In January 2015 when my husband decided to accept a job in another country, I was excited for him and the new opportunities it would open us for our family, but nervous, as we’d (me and the kids) never lived in another country but Grand Cayman before. I spoke with people who’d gone through the same experience for their advice and googled the heck out of moving to another country. The best part about the move? Convincing my husband to let me become a full-time writer so I could stay home and take care of the kids too, of course. *wink, wink*
Moving is always stressful and a pain, but these three things stood out for me.
I was born and raised in a tax free country and my only experience with taxes was obtaining my ITNI# when I became an author. Taxes being different in every country sounds like a no brainer, but make sure you understand what taxes you’re required to pay where you’re moving to and the requirements (including filing paperwork) in your own country so there are no nasty surprises come tax time. It’s equally important to know how taxes will impact your new pay check and your take home pay.
You don’t realized how disorganized your paperwork and legal documents is until you move and need to provide them. Living in the same place can spoil you when the time comes to filing paperwork. Don’t wait until the last minute to put them together. Let paperwork be the first thing you handle when moving, along with finding out ahead of time what paperwork you’ll need once you move and what backup documents will need to go with all application submittals. They can include:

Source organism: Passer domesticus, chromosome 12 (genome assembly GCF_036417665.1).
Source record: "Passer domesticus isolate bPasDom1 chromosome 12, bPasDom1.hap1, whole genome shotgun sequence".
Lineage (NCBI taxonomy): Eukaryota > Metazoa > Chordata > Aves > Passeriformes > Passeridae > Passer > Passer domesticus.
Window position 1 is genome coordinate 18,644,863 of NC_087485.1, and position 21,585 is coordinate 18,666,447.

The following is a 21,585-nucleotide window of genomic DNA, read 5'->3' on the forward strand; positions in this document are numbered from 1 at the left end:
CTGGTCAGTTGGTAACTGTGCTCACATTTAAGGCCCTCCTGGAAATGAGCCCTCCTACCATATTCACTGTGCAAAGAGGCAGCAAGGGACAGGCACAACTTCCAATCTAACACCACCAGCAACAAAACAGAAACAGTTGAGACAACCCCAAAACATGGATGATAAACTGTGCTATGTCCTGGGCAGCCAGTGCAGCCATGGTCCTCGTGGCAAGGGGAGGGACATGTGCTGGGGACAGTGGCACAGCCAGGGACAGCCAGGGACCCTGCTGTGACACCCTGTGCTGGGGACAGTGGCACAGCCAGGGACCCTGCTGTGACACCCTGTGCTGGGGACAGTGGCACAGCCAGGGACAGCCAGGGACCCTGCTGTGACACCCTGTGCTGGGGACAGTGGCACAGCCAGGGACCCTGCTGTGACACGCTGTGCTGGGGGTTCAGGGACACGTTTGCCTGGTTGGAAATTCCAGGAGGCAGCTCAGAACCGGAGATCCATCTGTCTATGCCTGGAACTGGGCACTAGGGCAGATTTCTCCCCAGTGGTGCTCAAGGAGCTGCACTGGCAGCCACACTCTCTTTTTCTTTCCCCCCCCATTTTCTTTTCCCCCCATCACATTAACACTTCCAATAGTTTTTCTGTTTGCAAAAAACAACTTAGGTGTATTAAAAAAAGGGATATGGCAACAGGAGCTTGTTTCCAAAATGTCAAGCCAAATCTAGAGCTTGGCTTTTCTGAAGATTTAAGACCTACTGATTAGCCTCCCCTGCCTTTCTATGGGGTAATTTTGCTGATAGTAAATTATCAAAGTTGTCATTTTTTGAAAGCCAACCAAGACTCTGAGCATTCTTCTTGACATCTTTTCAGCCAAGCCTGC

- Vehicle purchase and driver’s license
- Residency applications
- Working applications
- School applications (if you have kids)
DON’T SWEAT THE SMALL STUFF
No matter how much you plan and prepare, there’s bound to be something (okay a bunch of things) you’ll forget or didn’t consider. Each person’s experience is different so don’t beat yourself up. Deal promptly with any emergencies, and keep working towards yourself and your family becoming settled and back to a sense of normalcy.
Moving can be challenging, but if you cover the basics (this blog could go on for miles), the rest will fall into place and you’ll be ready to enjoy your new life.
While we’re not completely settled (moved again caused we purchased a town home), each day takes us closer to making Florida our new home. My husband is enjoying his new job, and I’m loving writing new books, and pitching new freelance clients even without a window view from my office.
Have you ever moved to another country? What challenges did you face?[/fusion_builder_column][/fusion_builder_row][/fusion_builder_container]
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